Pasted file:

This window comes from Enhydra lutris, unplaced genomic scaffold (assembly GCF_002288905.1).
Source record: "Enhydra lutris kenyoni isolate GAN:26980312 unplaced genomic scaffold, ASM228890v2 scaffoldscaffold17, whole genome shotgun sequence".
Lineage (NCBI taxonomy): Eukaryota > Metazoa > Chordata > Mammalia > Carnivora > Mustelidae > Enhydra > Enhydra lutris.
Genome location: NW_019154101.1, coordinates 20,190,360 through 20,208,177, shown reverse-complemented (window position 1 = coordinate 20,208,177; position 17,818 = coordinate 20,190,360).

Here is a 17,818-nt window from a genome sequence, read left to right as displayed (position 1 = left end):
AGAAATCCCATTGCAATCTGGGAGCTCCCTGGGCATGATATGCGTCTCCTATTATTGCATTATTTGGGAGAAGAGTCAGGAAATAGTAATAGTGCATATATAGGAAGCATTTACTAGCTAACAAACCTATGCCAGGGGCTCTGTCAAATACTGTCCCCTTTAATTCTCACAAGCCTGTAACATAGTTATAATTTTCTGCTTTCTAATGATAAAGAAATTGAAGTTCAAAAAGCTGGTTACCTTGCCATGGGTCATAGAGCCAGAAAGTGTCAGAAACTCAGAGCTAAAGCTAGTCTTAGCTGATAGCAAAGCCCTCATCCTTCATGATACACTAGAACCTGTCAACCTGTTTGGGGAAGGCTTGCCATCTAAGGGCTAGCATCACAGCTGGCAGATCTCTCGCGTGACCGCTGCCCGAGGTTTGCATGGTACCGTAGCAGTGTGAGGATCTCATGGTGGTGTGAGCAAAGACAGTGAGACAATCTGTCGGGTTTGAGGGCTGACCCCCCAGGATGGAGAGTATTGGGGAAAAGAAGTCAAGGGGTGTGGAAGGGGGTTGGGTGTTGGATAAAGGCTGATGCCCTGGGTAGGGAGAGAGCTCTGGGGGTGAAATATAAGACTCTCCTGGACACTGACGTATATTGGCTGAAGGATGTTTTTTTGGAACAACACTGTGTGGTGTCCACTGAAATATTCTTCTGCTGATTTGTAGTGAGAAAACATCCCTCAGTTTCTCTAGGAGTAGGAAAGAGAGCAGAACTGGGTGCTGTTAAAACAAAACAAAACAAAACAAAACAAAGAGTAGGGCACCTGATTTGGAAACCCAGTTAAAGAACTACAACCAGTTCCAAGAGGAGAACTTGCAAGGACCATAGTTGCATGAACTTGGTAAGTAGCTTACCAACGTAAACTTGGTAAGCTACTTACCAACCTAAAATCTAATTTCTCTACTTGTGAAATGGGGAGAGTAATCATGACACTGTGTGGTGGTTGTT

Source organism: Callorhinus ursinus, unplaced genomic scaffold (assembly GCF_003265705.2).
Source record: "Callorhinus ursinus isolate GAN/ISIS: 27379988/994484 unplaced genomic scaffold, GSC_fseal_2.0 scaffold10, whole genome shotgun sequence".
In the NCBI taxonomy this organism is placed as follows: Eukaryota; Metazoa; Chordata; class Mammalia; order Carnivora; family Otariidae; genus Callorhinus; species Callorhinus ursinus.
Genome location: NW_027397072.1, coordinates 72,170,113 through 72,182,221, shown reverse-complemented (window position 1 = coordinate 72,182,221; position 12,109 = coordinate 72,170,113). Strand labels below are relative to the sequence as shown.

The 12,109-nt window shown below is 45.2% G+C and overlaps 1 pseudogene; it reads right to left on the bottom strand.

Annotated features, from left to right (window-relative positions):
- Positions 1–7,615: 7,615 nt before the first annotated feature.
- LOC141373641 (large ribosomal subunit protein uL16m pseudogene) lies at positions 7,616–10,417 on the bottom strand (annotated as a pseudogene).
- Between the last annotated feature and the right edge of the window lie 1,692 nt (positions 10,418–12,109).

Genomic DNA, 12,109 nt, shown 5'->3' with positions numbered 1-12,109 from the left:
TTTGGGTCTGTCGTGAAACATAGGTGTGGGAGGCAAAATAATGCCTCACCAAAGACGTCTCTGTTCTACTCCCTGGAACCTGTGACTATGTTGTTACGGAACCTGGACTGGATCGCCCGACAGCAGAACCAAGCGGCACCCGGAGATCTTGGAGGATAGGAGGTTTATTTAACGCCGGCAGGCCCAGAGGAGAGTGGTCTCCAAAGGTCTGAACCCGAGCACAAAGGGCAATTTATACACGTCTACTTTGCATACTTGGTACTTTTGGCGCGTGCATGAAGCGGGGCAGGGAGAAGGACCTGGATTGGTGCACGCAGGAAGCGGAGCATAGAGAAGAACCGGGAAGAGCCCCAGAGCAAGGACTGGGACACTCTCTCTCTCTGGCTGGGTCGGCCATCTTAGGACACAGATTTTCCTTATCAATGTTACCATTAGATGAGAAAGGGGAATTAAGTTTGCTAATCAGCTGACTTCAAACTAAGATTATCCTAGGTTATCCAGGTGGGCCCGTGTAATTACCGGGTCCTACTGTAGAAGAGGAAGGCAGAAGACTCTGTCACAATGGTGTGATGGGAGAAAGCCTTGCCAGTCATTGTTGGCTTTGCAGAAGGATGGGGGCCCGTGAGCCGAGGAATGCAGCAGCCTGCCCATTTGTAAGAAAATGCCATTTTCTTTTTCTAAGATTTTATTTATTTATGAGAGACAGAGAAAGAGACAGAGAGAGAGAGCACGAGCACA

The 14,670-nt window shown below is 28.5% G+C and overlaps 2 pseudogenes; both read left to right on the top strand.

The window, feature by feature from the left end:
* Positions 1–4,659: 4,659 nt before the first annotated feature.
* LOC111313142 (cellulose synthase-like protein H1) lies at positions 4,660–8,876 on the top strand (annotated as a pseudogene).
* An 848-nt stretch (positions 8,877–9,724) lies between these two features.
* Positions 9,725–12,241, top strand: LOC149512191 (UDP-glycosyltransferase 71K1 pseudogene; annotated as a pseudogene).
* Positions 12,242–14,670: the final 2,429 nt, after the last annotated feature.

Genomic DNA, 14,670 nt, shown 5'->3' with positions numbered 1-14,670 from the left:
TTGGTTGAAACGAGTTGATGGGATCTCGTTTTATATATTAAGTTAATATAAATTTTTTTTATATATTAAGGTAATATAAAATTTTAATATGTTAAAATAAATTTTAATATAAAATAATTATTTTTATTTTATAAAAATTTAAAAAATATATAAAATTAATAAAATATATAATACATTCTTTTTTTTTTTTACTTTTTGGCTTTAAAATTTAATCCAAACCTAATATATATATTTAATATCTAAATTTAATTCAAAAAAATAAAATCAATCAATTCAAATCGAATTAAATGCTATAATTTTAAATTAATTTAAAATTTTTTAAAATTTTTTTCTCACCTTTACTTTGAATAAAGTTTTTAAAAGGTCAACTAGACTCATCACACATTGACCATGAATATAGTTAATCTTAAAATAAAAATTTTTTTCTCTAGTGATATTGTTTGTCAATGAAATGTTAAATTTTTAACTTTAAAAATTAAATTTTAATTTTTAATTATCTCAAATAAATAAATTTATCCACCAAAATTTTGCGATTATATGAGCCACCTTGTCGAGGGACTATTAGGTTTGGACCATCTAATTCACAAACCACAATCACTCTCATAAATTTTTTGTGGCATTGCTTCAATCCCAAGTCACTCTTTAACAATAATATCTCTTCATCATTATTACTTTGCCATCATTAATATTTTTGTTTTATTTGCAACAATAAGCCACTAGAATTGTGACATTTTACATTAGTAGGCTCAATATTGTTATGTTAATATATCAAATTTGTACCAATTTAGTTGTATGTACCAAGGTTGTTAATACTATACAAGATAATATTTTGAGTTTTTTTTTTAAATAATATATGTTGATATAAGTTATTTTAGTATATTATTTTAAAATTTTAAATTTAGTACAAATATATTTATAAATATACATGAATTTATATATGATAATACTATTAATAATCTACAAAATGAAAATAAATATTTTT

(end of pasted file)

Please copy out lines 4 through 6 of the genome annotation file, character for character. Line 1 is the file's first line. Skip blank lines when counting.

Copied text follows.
Genome location: NW_019154101.1, coordinates 20,190,360 through 20,208,177, shown reverse-complemented (window position 1 = coordinate 20,208,177; position 17,818 = coordinate 20,190,360).

Here is a 17,818-nt window from a genome sequence, read left to right as displayed (position 1 = left end):
AGAAATCCCATTGCAATCTGGGAGCTCCCTGGGCATGATATGCGTCTCCTATTATTGCATTATTTGGGAGAAGAGTCAGGAAATAGTAATAGTGCATATATAGGAAGCATTTACTAGCTAACAAACCTATGCCAGGGGCTCTGTCAAATACTGTCCCCTTTAATTCTCACAAGCCTGTAACATAGTTATAATTTTCTGCTTTCTAATGATAAAGAAATTGAAGTTCAAAAAGCTGGTTACCTTGCCATGGGTCATAGAGCCAGAAAGTGTCAGAAACTCAGAGCTAAAGCTAGTCTTAGCTGATAGCAAAGCCCTCATCCTTCATGATACACTAGAACCTGTCAACCTGTTTGGGGAAGGCTTGCCATCTAAGGGCTAGCATCACAGCTGGCAGATCTCTCGCGTGACCGCTGCCCGAGGTTTGCATGGTACCGTAGCAGTGTGAGGATCTCATGGTGGTGTGAGCAAAGACAGTGAGACAATCTGTCGGGTTTGAGGGCTGACCCCCCAGGATGGAGAGTATTGGGGAAAAGAAGTCAAGGGGTGTGGAAGGGGGTTGGGTGTTGGATAAAGGCTGATGCCCTGGGTAGGGAGAGAGCTCTGGGGGTGAAATATAAGACTCTCCTGGACACTGACGTATATTGGCTGAAGGATGTTTTTTTGGAACAACACTGTGTGGTGTCCACTGAAATATTCTTCTGCTGATTTGTAGTGAGAAAACATCCCTCAGTTTCTCTAGGAGTAGGAAAGAGAGCAGAACTGGGTGCTGTTAAAACAAAACAAAACAAAACAAAACAAAGAGTAGGGCACCTGATTTGGAAACCCAGTTAAAGAACTACAACCAGTTCCAAGAGGAGAACTTGCAAGGACCATAGTTGCATGAACTTGGTAAGTAGCTTACCAACGTAAACTTGGTAAGCTACTTACCAACCTAAAATCTAATTTCTCTACTTGTGAAATGGGGAGAGTAATCATGACACTGTGTGGTGGTTGTT